Levy, David M. and Sandra J. Peart. 2022. “Harriet Martineau (1802-1876)” In The Essential Women of Liberty Edited by Donald J. Boudreaux and Aeon J. Skoble. Vancouver: Fraser Institute.
Levy, David M. and Sandra J. Peart. 2023. “Harriet Martineau: Economist as Storyteller and Traveler.” Independent Review
Logan, Deborah A. 2012. Harriet Martineau: Further Letters. Bethlehem: PA. Lehigh University Press.
Maclise, Daniel and William Maginn. 1873. A Gallery of Illustrious Literary Characters (1830-1838). Edited by William Bates. London: Chatto and Windus.
Martineau, Harriet. 2004. Illustrations of Political Economy: Selected Tales. Somewhere in Canada: Broadview editions.
[Mill, James ?.] Feb 26, 1832. Review of Illustrations of Political Economy: No. I. Life in the Wilds: a Tale. By Harriet Martineau. London: C. Fox. Examiner Issue 1256 Sunday.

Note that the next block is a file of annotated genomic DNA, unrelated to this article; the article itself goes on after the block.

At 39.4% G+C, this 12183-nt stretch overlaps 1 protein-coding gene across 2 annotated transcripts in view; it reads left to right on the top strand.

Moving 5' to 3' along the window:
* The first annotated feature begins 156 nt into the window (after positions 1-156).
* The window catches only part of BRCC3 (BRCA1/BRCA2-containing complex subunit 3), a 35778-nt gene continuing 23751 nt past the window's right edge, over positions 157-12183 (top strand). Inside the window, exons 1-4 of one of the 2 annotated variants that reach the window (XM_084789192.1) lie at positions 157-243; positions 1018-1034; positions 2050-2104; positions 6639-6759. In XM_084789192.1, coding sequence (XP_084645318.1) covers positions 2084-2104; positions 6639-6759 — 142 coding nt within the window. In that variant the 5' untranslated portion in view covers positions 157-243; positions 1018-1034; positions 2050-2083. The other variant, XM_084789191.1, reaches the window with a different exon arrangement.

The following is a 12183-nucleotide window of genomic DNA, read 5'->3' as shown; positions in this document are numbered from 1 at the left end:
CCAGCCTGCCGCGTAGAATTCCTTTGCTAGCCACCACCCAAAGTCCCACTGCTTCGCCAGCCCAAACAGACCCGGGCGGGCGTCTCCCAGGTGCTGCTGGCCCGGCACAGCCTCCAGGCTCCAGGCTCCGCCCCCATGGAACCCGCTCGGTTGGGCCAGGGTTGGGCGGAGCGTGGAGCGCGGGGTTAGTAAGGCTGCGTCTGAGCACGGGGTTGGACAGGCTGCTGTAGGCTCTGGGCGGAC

[Mill, John Stuart] 1850. “The Negro Question.” Fraser’s Magazine for Town and Country 41 (January): 25–31.
Mill, John Stuart. 1965. Principles of Political Economy with Some of Their Applications to Social Philosophy. Edited by J. Robson. Volumes 2 and 3 of the Collected Works of John Stuart Mill. Toronto: University of Toronto Press.
Mill, John Stuart. 1967. “Miss Martineau’s Summary of Political Economy” Essays on Economics and Society. Edited by J. M. Robson. Volumes 4 and 5 of the Collected Works of John Stuart Mill. Toronto: University of Toronto Press, 225-228.
Taylor Mill, Harriet. 1998. The Complete Works of Harriet Taylor Mill. Edited by Jo Ellen Jacobs and Paula Harms Payne. Bloomington and Indianapolis. Indiana University Press.
Webb, R. K. 1960. Harriet Martineau: A Radical Victorian. New York: Columbia University Press.